Reply 7, posted (8 years 11 months 1 week 10 hours ago) and read 12294 times:
Every time I fly between South Africa and Europe the Captain warns of turbulence over the equator before you even leave the ground. Unfortunately it isn't something that can be predicted, sometimes there is nothing, sometimes the plane shakes badly for what seems like hours. It has never been worse than turbulence I once experienced flying LHR-DUS though, so bad turbulence can occur anywhere.
After Monday and Tuesday even the calendar says WTF...
LAXdude1023 From India, joined Sep 2006, 8145 posts, RR: 25
Reply 8, posted (8 years 11 months 1 week 8 hours ago) and read 12262 times:
I fly LAX-SYD 4 times a year. The only turbulence ive every really noticed is closer to Australia and New Zealand, but it still isnt anything to write home about. The last time I flew down there and back were some of the smoothest transoceanic flights ive ever had. It just depends, conditions change frequently. Its really just luck of the draw. The way I figure, about 1 out of 12 or so flights will have some significant turbulence, but even then most of the time its over in a matter of minutes or even seconds.
On a related note, would someone comment on the turbulence conditions on flights on the polar routes? On Asian routes from the west coast, they mostly go over Alaska and can get a bit choppy (but not too bad) but ive never taken a polar flight so im curious.
PhilSquares From , joined Dec 1969, posts, RR:
Reply 9, posted (8 years 11 months 1 week 8 hours ago) and read 12246 times:
Quoting LAXdude1023 (Reply 8): On a related note, would someone comment on the turbulence conditions on flights on the polar routes? On Asian routes from the west coast, they mostly go over Alaska and can get a bit choppy (but not too bad) but ive never taken a polar flight so im curious.
Polar routes are, for the most part, very smooth. There isn't the jet stream a those latitudes (normally). The Transpac flights cut right accross the jet and are at just the same level as the Trop is during the winter time. Those two factors make is a real ride sometimes.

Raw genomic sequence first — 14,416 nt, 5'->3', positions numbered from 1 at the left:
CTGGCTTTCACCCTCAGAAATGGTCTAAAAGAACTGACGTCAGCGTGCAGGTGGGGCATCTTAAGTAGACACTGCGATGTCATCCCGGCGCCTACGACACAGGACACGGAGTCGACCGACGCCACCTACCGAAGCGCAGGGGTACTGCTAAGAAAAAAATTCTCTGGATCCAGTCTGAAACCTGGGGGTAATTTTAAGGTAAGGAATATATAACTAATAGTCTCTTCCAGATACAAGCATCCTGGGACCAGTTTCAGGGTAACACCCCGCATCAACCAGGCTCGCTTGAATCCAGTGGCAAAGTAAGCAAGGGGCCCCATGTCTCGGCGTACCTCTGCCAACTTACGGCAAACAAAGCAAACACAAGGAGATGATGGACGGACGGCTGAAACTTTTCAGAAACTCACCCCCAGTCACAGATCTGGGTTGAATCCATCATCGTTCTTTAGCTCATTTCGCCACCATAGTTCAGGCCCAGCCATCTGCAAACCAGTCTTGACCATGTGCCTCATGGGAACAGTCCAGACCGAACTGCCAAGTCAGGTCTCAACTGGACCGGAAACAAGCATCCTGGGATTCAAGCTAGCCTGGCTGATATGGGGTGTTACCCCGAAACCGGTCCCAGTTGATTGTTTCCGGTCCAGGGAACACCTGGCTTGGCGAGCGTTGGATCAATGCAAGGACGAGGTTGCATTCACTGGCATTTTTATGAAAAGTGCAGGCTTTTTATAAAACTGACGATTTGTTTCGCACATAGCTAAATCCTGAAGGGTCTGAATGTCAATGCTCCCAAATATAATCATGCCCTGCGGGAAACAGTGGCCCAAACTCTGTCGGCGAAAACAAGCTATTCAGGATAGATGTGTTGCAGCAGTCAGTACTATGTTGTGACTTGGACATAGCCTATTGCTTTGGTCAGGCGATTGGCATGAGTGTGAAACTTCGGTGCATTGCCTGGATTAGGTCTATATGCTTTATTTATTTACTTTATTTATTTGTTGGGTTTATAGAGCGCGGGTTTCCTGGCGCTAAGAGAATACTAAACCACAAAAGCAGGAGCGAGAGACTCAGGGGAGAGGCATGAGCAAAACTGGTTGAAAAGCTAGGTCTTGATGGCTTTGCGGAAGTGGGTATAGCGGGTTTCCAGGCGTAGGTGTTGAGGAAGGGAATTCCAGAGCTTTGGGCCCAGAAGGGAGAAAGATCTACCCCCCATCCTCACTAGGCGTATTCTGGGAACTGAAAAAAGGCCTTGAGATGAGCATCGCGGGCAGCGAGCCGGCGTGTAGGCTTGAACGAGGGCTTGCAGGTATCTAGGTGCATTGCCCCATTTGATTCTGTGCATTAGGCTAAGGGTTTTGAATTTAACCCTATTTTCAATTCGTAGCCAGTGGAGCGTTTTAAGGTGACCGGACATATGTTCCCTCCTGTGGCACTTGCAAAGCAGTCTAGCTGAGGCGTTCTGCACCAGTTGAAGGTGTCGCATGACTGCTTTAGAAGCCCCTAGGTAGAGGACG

Depending on the company, some flight plans have the vertical wind shear. The higher the shear, the worse the turbulence. It's generally expressed as an number from 0-10 with 0 being no shear and 10 being the worst. It takes into account the change in velocity and direction/1000'.
Ikramerica From United States of America, joined May 2005, 21973 posts, RR: 59
Reply 10, posted (8 years 11 months 1 week 8 hours ago) and read 12223 times:
IIRC, the turbulence is worse in the North Pacific, near Alaska, and you hit it a lot going to NRT and HKG. That is my personal experience as well. Only flown to SYD and back once, but don't recall any bad turbulence. I do recall awful turbulence from Ayers Rock to Adelaide, however.
I'm taking the LAX-SYD trip on QF in a few weeks, so I guess I'll find out.
Of all the things to worry about... the Wookie has no pants.
Nzrich From New Zealand, joined Dec 2005, 1538 posts, RR: 1
Reply 11, posted (8 years 11 months 1 week 3 hours ago) and read 12165 times:
I have flown more syd-lax and akl-lax sectors as crew for air nz and there really is no difference in turbulence on those routes to any other really ..on the whole most of mine have been pretty smooth of course there are exceptions to every rule .. But on the whole its been fine dont worry and enjoy the flight..
JetSetter001 From Germany, joined Oct 2006, 31 posts, RR: 0
Reply 12, posted (8 years 11 months 1 week 2 hours ago) and read 12111 times:
The turbulences aren´t that bad on the LAX-SYD segment. The worst turbulences I have experienced and always experience when travelling that route is Europe-SIN/BKK/KUL (and return) over Nepal. It gets really bumpy and you drop several feet. But for me, I like these turbulences, especially when you sit there for hours and are bored, they are a nice change
EasternSon From United States of America, joined Jun 2006, 672 posts, RR: 1
Reply 13, posted (8 years 11 months 1 week 1 hour ago) and read 12083 times:
Quoting JetSetter001 (Reply 12): especially when you sit there for hours and are bored, they are a nice change
I totally agree. I've done LAX-SYD and return twice. The turbulence isn't that bad, save for a couple of really bad bumps along the way, but it isn't constant.
However, when it does come, I actually welcome it. It makes me feel like we're actually going someplace. It's usually dark outside the plane, so there's nothing to look at. The video monitors show nothing but blue ocean surrounding the plane for hours on end, and it makes you think you're just sitting still over the Pacific. Turbulence reminds you that you're moving.
Have a great time in Sydney, it's an incredible town.
"The only people for me are the mad ones...." Jack Kerouac